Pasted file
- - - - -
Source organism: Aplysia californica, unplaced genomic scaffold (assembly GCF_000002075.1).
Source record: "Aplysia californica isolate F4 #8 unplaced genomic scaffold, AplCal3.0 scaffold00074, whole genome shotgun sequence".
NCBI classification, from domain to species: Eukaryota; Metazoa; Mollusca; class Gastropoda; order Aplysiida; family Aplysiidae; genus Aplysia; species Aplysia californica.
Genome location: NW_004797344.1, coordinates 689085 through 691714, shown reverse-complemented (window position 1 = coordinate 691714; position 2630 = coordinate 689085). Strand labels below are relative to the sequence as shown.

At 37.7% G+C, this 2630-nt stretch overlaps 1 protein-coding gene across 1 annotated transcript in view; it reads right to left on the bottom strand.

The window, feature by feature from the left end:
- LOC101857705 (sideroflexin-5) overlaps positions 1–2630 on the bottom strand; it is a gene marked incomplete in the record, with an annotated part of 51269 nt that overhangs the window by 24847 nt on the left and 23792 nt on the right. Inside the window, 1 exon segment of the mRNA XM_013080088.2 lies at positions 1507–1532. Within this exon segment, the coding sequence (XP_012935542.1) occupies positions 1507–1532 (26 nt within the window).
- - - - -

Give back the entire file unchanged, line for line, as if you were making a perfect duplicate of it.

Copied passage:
Source organism: Aplysia californica, unplaced genomic scaffold (assembly GCF_000002075.1).
Source record: "Aplysia californica isolate F4 #8 unplaced genomic scaffold, AplCal3.0 scaffold00074, whole genome shotgun sequence".
NCBI classification, from domain to species: Eukaryota; Metazoa; Mollusca; class Gastropoda; order Aplysiida; family Aplysiidae; genus Aplysia; species Aplysia californica.
Genome location: NW_004797344.1, coordinates 689085 through 691714, shown reverse-complemented (window position 1 = coordinate 691714; position 2630 = coordinate 689085). Strand labels below are relative to the sequence as shown.

At 37.7% G+C, this 2630-nt stretch overlaps 1 protein-coding gene across 1 annotated transcript in view; it reads right to left on the bottom strand.

The window, feature by feature from the left end:
- LOC101857705 (sideroflexin-5) overlaps positions 1–2630 on the bottom strand; it is a gene marked incomplete in the record, with an annotated part of 51269 nt that overhangs the window by 24847 nt on the left and 23792 nt on the right. Inside the window, 1 exon segment of the mRNA XM_013080088.2 lies at positions 1507–1532. Within this exon segment, the coding sequence (XP_012935542.1) occupies positions 1507–1532 (26 nt within the window).